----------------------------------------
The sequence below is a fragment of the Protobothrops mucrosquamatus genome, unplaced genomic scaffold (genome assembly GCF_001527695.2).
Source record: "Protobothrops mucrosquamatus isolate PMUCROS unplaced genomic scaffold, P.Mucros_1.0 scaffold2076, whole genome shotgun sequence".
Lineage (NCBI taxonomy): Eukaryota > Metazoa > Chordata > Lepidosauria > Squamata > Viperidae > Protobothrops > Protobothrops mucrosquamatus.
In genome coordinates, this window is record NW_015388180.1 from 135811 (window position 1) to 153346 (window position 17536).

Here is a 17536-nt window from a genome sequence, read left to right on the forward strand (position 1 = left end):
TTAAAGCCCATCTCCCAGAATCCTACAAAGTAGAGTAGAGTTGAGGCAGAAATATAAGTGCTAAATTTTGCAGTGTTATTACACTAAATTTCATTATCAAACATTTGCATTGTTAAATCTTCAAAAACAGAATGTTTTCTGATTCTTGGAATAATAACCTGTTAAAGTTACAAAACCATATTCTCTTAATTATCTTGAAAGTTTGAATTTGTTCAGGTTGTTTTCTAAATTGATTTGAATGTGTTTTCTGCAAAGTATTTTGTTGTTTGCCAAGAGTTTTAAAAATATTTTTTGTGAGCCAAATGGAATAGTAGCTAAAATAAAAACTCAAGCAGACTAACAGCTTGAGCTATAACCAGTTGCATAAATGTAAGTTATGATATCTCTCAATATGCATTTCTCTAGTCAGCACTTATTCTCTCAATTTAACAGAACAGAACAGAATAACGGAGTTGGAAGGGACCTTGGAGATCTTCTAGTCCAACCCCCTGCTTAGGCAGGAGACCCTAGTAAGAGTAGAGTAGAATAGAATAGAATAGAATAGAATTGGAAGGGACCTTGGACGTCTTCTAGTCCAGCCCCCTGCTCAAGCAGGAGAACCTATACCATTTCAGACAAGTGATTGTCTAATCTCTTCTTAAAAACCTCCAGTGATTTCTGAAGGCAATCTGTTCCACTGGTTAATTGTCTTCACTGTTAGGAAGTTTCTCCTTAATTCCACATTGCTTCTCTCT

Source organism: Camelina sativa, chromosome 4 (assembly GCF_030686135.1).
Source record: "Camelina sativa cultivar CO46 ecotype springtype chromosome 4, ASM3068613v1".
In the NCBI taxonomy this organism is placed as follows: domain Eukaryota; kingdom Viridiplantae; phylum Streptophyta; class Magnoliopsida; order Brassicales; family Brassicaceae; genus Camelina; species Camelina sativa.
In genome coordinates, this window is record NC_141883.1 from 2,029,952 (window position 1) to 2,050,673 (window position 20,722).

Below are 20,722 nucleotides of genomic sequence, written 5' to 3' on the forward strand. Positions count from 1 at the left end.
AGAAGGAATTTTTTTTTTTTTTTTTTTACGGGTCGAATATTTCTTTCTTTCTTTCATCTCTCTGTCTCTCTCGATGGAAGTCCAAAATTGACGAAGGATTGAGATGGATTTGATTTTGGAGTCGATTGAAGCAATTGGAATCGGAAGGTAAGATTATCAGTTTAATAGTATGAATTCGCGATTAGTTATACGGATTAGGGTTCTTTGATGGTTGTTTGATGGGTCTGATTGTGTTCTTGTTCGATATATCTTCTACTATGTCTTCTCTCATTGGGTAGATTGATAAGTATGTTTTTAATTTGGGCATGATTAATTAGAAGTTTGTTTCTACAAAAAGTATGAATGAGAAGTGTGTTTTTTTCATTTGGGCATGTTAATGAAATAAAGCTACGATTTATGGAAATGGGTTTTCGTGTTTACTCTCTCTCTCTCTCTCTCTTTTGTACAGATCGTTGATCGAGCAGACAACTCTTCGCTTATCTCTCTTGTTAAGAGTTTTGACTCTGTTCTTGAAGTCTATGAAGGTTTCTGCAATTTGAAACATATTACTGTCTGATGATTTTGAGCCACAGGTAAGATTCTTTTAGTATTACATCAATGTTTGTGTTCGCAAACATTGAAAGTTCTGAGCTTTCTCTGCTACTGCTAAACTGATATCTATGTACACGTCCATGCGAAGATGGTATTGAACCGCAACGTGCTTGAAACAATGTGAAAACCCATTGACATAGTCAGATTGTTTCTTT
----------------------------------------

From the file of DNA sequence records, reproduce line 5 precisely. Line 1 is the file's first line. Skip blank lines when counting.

Here is a 17536-nt window from a genome sequence, read left to right on the forward strand (position 1 = left end):